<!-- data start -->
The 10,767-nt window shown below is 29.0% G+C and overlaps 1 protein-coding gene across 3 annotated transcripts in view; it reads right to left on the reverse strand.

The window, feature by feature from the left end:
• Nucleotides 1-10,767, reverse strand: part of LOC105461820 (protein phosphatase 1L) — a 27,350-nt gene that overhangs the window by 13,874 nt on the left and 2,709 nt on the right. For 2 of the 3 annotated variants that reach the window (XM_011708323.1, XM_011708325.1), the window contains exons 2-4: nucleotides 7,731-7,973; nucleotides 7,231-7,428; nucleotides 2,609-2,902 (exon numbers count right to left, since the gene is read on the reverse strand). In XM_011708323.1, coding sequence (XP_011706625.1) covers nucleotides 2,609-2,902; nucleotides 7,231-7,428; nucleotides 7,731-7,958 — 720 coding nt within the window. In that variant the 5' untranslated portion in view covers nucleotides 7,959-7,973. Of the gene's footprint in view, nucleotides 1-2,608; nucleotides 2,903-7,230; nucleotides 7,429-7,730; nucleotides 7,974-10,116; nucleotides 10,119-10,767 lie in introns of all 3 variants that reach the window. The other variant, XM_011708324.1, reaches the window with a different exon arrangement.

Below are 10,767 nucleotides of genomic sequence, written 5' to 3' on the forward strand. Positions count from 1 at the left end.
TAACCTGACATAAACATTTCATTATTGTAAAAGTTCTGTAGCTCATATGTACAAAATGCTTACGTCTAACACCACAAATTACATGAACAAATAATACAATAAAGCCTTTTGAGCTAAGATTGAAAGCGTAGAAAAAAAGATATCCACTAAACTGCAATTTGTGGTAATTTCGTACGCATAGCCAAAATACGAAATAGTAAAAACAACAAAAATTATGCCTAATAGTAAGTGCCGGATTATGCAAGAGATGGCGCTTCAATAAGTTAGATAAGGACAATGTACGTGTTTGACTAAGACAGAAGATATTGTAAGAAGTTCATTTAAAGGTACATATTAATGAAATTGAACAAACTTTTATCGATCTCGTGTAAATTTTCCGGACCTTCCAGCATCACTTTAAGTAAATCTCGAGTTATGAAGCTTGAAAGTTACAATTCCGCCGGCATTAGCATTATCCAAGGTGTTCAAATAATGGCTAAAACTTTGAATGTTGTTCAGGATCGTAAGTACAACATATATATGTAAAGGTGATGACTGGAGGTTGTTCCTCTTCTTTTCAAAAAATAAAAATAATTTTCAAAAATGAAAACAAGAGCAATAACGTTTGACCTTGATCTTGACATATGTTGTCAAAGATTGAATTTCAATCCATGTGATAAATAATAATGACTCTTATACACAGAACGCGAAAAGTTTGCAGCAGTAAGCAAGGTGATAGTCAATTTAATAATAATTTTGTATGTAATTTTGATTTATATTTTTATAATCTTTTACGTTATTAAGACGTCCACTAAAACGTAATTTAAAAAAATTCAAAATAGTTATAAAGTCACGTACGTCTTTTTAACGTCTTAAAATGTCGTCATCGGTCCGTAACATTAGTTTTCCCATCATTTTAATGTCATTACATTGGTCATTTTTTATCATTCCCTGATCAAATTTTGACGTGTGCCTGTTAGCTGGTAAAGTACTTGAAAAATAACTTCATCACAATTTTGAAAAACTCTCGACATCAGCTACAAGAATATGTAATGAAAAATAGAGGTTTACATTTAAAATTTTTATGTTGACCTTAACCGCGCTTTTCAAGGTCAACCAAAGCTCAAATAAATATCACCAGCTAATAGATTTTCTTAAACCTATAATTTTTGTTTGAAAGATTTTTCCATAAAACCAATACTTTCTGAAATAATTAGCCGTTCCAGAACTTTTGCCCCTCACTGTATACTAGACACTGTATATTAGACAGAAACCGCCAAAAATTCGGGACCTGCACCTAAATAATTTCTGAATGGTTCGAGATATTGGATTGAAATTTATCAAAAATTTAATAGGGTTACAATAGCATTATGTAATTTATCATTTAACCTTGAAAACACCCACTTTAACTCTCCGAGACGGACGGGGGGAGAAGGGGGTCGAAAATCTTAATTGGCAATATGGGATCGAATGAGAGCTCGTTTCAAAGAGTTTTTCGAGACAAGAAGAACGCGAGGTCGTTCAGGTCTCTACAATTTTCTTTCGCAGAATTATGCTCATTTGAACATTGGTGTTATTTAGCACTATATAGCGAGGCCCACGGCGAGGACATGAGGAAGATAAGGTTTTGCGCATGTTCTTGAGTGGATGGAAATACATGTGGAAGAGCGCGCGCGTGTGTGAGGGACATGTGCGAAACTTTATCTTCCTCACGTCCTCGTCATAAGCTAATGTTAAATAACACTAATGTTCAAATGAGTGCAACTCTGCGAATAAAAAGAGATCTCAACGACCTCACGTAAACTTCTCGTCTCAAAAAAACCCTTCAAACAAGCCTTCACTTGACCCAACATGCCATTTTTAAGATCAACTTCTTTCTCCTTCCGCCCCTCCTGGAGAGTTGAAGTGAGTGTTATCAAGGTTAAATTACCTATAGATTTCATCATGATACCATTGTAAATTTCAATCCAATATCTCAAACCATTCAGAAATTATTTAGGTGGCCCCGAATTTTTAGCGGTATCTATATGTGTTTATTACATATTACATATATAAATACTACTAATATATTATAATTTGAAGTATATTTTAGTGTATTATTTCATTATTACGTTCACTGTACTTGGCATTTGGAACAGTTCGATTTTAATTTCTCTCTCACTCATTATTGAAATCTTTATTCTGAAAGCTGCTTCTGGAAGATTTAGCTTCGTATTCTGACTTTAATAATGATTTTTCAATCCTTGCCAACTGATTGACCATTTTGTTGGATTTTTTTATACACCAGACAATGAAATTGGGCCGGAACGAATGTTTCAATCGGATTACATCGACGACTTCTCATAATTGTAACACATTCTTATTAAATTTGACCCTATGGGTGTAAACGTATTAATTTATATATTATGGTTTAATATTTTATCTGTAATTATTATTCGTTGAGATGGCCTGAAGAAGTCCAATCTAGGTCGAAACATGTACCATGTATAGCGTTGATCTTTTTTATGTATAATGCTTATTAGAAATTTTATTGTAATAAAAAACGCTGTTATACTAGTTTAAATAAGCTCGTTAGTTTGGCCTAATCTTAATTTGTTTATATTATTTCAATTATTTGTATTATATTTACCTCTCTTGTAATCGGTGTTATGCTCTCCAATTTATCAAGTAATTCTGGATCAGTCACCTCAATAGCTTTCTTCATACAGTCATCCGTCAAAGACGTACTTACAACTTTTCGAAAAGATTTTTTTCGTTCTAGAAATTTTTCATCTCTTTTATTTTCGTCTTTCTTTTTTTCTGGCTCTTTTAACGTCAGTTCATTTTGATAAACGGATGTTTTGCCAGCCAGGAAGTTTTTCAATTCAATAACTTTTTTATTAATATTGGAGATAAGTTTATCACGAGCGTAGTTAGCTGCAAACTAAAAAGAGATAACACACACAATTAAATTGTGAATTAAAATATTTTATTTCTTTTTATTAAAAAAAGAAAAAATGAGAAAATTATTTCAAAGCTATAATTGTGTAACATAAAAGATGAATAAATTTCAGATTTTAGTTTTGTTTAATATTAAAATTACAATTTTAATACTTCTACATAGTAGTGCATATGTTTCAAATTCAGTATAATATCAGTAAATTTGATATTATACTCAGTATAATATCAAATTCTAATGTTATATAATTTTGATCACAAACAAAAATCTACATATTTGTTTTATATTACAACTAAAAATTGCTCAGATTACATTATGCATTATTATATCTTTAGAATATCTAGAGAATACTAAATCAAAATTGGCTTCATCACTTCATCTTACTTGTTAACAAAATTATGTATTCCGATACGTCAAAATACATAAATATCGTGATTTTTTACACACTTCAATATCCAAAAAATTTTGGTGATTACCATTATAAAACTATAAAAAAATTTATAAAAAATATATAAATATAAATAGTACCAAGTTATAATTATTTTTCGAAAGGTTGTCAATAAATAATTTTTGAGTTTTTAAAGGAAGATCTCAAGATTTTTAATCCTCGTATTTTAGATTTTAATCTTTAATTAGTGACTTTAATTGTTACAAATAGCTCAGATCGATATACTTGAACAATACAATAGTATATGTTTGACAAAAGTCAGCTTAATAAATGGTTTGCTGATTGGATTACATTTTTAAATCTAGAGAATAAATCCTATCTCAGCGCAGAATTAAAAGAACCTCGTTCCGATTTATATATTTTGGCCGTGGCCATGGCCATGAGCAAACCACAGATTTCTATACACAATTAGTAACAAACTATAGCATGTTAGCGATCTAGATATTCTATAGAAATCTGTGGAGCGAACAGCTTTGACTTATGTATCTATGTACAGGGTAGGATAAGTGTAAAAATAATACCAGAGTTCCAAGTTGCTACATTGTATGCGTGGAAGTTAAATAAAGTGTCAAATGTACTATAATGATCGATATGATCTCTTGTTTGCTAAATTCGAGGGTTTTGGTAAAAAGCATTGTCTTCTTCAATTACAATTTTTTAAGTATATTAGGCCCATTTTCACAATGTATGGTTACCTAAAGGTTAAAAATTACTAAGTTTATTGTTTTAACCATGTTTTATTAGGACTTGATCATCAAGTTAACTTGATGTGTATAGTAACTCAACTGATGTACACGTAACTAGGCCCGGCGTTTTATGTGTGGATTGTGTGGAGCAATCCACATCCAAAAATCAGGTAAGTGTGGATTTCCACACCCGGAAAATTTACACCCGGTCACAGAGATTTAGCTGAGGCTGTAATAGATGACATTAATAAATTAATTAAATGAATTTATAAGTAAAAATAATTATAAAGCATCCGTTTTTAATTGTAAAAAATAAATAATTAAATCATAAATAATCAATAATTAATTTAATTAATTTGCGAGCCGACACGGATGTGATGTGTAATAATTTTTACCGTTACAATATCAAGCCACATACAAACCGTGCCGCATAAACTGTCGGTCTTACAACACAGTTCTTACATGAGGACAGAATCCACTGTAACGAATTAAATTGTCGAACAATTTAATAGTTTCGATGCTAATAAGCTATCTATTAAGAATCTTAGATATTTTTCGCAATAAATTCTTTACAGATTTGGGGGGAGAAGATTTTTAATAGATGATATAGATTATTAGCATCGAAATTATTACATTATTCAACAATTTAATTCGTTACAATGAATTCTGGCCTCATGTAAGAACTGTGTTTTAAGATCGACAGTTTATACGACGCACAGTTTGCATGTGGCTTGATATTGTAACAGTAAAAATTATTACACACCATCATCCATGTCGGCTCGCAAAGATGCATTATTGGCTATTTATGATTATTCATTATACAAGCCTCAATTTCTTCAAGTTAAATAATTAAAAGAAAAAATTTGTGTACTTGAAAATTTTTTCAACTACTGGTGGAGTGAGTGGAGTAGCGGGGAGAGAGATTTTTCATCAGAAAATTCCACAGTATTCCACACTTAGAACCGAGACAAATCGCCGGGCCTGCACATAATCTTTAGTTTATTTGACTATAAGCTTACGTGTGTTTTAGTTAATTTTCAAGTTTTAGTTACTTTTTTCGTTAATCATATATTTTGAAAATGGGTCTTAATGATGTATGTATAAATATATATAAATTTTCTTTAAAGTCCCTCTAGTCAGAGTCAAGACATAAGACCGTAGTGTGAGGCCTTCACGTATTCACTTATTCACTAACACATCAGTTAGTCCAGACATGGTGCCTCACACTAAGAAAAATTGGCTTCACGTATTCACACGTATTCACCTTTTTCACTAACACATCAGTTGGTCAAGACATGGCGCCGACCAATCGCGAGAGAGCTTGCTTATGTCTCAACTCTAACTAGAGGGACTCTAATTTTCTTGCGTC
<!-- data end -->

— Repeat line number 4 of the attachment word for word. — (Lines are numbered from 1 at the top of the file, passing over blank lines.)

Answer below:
Below are 10,767 nucleotides of genomic sequence, written 5' to 3' on the forward strand. Positions count from 1 at the left end.